Sunday, February 26, 2012
Queen of Pentacles
Queens in the tarot, get things done.
Toady I’d like to speak about a woman of great power and influence who had a good head on her for finances, health and many other matters. A woman who got things done.
Catherine The Great of Russia inherited a mess when her husband, the emperor, died. Russia was a poor and struggling country. A smallpox epidemic in Siberia wiped out some 20,000 people, and Catherine came to believe that reducing its terror would be a great step forward for her people. So at considerable expense she recruited the services of Dr. Thomas Dimsdale of England, the most famous inoculator of the day.
Catherine wanted herself and her son to be the first inoculated, to prove to the people that this was a safe and effective procedure. Dimsdale wanted to try his skills with some commoners first, since he was not fully certain that Russian smallpox would behave like the English versions. His attempts were not successful, and Catherine felt that she must take matters into her own hands to establish the credibility of Dimsdale and his work. So on Oct. 12, 1768, she was inoculated. She developed a light case of smallpox but was fully recovered by Oct. 28. And to disprove the popular idea that taking pus from a donor patient would kill that patient, she herself donated pus for inoculation of several members of her court. She and they all survived and inoculation quickly became widely accepted.
In taking these steps Catherine The Great did wonders for public health. She enforced inoculations and oversaw the creation of hospital and health care that previously had been reserved only for the nobility. It was under her reign that the common people too could begin to benefit from these systems.
She was also very instrumental in creating education for the masses. She felt that her subjects were rather backward at the time, much of it as a result of poor education. Here too she uplifted her people as she enabled them to receive an education that was previously unavailable to them.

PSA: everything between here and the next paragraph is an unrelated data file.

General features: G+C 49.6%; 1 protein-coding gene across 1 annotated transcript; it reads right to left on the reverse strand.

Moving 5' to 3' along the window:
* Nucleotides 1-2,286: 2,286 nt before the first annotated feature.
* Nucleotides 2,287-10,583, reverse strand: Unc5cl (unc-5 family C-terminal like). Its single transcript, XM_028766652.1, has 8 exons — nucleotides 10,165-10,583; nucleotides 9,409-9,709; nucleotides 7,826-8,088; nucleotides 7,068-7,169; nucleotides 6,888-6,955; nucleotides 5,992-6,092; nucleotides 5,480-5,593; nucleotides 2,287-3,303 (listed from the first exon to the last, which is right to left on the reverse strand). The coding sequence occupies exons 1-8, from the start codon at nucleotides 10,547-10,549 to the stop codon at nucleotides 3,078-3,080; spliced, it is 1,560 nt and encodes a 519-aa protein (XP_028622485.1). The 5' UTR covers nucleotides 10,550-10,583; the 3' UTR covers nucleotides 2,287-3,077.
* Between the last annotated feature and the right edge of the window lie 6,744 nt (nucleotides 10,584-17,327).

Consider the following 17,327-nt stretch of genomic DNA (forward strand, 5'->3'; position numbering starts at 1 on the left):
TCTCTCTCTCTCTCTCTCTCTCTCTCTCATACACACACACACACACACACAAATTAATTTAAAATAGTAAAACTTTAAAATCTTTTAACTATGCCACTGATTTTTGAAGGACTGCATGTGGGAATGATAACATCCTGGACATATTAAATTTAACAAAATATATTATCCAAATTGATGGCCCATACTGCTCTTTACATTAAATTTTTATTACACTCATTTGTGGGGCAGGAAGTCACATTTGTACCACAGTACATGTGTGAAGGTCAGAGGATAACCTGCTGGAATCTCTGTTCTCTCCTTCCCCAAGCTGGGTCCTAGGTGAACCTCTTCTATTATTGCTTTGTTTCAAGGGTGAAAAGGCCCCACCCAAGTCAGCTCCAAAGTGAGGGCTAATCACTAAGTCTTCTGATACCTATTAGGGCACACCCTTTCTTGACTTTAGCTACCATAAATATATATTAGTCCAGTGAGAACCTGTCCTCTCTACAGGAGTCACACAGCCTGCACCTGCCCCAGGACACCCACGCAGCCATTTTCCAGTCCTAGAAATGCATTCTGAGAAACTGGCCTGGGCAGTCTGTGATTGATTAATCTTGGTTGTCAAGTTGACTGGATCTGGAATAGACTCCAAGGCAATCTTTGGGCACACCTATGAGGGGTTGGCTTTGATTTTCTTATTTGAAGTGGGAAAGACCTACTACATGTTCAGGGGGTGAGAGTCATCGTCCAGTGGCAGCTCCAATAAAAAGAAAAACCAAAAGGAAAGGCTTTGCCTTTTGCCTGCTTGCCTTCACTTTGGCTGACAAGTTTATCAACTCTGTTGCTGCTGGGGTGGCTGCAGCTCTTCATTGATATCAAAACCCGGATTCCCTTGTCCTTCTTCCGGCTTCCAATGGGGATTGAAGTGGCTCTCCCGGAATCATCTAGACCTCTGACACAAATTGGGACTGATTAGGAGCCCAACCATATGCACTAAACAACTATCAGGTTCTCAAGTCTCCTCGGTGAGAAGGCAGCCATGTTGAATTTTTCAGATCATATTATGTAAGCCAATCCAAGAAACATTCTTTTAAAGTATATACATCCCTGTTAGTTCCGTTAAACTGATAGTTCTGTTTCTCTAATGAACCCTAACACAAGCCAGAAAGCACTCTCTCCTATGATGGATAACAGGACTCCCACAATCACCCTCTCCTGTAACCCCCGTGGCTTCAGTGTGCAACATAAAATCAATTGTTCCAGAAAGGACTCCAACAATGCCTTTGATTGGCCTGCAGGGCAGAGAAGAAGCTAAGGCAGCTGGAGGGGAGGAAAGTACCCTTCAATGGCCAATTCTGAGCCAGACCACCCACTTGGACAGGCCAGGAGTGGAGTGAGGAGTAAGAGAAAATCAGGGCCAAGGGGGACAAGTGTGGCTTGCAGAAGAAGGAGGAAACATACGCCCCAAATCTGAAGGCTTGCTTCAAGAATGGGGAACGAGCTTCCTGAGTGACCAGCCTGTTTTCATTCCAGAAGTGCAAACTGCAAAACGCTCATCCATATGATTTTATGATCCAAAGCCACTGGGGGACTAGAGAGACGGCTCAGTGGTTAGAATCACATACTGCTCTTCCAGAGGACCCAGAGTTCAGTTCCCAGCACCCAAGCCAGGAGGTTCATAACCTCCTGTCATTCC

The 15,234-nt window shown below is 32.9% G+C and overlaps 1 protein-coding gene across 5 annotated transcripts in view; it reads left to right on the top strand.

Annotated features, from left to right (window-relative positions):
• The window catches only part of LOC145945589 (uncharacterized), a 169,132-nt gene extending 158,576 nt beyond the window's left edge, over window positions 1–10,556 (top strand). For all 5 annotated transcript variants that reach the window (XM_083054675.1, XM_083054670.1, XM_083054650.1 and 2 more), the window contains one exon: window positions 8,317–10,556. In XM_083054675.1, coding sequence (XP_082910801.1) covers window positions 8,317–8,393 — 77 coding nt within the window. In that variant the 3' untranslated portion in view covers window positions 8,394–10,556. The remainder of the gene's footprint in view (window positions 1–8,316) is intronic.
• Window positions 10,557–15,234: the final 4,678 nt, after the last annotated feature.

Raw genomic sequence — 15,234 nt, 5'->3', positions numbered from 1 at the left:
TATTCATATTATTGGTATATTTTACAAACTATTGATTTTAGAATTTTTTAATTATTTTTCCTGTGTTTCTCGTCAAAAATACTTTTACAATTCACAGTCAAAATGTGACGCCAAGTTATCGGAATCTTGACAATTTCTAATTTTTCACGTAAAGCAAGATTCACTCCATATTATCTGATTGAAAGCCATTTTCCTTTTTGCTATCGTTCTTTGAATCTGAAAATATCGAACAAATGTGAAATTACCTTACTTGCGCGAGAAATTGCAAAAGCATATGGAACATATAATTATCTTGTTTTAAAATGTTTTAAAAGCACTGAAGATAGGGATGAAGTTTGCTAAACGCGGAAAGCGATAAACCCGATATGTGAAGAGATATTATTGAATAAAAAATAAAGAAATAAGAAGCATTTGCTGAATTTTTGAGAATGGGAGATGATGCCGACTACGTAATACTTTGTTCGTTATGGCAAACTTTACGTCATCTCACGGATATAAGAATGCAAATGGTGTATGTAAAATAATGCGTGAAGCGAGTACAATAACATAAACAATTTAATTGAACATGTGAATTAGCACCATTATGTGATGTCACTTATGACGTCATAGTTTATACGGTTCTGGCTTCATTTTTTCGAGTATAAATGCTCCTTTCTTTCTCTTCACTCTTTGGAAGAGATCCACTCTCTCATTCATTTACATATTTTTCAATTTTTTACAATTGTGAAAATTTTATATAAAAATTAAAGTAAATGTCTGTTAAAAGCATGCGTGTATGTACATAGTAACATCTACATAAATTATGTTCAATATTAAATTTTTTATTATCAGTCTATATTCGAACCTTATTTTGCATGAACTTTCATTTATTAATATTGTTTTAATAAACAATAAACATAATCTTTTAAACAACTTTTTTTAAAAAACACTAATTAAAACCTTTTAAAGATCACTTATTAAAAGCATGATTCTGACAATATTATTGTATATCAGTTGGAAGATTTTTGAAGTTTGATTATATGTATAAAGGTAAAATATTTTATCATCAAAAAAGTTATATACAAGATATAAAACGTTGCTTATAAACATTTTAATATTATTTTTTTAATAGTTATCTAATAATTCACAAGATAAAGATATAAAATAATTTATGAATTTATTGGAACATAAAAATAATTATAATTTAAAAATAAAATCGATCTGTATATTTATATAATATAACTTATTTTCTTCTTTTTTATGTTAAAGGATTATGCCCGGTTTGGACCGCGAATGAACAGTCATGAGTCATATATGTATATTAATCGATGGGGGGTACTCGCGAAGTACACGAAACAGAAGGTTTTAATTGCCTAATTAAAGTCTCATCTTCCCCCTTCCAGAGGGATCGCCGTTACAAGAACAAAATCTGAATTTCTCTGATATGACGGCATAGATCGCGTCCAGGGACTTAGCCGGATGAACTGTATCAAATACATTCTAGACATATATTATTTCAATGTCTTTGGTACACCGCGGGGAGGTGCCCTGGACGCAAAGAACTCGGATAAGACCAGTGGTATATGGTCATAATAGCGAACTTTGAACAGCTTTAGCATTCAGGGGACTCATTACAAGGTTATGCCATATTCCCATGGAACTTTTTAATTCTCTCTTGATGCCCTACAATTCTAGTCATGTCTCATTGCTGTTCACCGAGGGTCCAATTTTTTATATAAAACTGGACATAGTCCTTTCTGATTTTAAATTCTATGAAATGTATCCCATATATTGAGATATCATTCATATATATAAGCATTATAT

It is said that Catherine The Great had a great many lovers, and that she was sexually manipulative. Her bed-partners were keen to remain in her favour and therefore made themselves available to further her ambitions towards change for the people. In return, she generously rewarded former lovers for their favours, often maintaining this even after dismissing them.
In the period that she ruled, she made changes and really managed to get things done. A great many improvements were made to benefit her subjects, nobility and commoners alike, due to her vision of improvement and even her strategies in achieving these.
Today this card brings us the following lesson: While there is no harm in enriching ourselves we should always try to find ways to share and help our fellow mankind too. We sometimes make the mistake – however nobly - of donating monies to far-away-charities like feeding children in Africa, for example; however we often fail to notice that our own neighbour, our own people or someone close to us, is starving.
I’d like to end today’s segment with a quote by Sam Levenson:
“For Attractive lips, speak words of kindness.
For lovely eyes, seek out the good in people.
For a slim figure, share your food with the hungry.
For beautiful hair, let a child run their fingers through it once a day.
For poise, walk with the knowledge that you never walk alone.
People, more than things, have to be restored, renewed, revived, reclaimed, and redeemed. Remember, if you ever need a helping hand, you will find one at the end of each of your arms.
As you grow older, you will discover that you have two hands, one for helping yourself and the other for helping others.”